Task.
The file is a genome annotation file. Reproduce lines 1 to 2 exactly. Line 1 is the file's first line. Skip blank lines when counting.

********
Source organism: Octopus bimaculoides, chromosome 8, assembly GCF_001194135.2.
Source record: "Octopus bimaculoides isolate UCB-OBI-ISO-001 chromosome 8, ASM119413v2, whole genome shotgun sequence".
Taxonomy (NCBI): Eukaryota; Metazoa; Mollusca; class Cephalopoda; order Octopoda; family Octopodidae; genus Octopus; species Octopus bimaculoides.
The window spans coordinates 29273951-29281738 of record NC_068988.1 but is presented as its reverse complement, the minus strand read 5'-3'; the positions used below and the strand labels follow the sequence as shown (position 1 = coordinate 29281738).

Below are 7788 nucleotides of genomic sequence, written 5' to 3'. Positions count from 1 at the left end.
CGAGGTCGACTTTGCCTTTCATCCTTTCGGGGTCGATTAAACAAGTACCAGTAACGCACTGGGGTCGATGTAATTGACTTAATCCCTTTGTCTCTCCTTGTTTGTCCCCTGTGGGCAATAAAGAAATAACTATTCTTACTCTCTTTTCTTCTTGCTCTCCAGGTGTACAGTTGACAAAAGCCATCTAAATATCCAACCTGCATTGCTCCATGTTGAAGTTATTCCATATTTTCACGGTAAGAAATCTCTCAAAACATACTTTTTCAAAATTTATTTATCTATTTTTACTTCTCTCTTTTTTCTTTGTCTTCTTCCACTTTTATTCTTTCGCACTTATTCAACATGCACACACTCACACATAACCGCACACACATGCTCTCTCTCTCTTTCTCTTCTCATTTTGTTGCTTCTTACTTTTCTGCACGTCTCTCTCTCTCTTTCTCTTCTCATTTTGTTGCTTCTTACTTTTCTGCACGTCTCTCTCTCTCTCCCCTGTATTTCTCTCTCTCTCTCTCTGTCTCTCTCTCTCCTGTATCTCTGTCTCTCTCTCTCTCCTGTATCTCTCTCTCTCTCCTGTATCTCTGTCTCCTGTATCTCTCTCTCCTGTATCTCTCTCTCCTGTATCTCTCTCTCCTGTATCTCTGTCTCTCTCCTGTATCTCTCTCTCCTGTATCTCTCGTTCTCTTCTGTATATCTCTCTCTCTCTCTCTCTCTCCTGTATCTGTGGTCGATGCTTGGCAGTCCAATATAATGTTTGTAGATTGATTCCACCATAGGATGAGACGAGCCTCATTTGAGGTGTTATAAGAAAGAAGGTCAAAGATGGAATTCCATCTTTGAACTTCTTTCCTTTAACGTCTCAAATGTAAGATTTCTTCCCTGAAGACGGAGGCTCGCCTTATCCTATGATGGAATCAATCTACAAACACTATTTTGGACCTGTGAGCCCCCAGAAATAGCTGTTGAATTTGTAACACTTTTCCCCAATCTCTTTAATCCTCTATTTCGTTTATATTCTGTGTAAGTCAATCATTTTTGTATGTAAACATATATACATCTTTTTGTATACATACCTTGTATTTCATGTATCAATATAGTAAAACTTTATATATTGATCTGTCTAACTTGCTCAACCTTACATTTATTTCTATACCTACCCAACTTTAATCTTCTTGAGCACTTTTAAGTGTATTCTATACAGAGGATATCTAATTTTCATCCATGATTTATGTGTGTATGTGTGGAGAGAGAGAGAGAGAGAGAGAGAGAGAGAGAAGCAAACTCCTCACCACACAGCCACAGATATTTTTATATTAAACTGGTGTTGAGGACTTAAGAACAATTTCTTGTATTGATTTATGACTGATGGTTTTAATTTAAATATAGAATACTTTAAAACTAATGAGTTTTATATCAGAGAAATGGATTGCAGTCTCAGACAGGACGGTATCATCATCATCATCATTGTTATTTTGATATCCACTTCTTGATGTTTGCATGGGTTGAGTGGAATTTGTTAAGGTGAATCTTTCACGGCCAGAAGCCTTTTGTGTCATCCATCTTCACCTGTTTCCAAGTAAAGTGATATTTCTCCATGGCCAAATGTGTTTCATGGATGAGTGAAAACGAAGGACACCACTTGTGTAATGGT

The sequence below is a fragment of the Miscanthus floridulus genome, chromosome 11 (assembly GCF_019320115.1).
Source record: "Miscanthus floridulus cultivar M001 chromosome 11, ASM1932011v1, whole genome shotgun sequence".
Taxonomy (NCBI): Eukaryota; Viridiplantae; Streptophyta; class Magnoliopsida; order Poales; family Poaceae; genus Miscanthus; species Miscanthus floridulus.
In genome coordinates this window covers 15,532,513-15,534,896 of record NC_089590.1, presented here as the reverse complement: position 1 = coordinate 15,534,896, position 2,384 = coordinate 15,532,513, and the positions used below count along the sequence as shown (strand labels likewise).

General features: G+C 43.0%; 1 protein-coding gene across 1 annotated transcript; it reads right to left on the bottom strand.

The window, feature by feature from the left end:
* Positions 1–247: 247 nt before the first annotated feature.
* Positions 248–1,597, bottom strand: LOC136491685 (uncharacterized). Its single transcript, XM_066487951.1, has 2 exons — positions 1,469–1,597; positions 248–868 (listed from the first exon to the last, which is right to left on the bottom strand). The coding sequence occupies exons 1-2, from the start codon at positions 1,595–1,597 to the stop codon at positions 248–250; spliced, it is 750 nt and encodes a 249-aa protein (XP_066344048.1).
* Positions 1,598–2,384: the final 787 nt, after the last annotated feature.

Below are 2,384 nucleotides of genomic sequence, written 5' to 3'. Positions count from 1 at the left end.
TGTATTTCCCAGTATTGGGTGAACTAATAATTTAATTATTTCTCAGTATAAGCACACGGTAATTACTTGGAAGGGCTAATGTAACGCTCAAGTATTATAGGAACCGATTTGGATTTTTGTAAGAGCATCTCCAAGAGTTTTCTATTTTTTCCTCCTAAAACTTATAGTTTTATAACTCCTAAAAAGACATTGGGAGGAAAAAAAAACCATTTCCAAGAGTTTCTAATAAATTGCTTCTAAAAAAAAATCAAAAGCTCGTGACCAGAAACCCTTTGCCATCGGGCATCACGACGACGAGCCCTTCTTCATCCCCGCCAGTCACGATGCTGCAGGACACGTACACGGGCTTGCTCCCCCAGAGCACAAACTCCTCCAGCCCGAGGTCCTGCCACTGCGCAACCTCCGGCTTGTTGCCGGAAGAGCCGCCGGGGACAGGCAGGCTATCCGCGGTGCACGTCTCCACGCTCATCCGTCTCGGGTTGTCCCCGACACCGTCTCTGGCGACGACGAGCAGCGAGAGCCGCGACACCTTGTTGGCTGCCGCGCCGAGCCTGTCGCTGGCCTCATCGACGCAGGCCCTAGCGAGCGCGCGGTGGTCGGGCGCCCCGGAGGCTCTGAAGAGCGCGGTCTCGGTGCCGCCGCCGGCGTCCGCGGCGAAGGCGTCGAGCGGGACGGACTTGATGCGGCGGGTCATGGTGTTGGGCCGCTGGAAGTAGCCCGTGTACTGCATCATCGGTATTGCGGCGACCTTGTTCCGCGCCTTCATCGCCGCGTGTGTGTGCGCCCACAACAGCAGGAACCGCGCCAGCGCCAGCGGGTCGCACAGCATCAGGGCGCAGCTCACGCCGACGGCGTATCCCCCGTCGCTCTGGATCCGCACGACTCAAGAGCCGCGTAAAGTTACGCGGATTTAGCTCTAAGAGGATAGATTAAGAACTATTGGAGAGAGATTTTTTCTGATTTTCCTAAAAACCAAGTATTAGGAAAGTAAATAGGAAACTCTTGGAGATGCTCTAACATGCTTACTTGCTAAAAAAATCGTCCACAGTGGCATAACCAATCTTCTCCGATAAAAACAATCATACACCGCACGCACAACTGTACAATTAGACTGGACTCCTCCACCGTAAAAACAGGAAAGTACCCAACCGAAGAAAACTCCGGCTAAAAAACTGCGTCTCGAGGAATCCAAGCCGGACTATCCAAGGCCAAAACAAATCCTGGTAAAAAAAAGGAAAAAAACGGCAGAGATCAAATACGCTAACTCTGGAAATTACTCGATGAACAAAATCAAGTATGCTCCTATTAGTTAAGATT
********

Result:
Source organism: Octopus bimaculoides, chromosome 8, assembly GCF_001194135.2.
Source record: "Octopus bimaculoides isolate UCB-OBI-ISO-001 chromosome 8, ASM119413v2, whole genome shotgun sequence".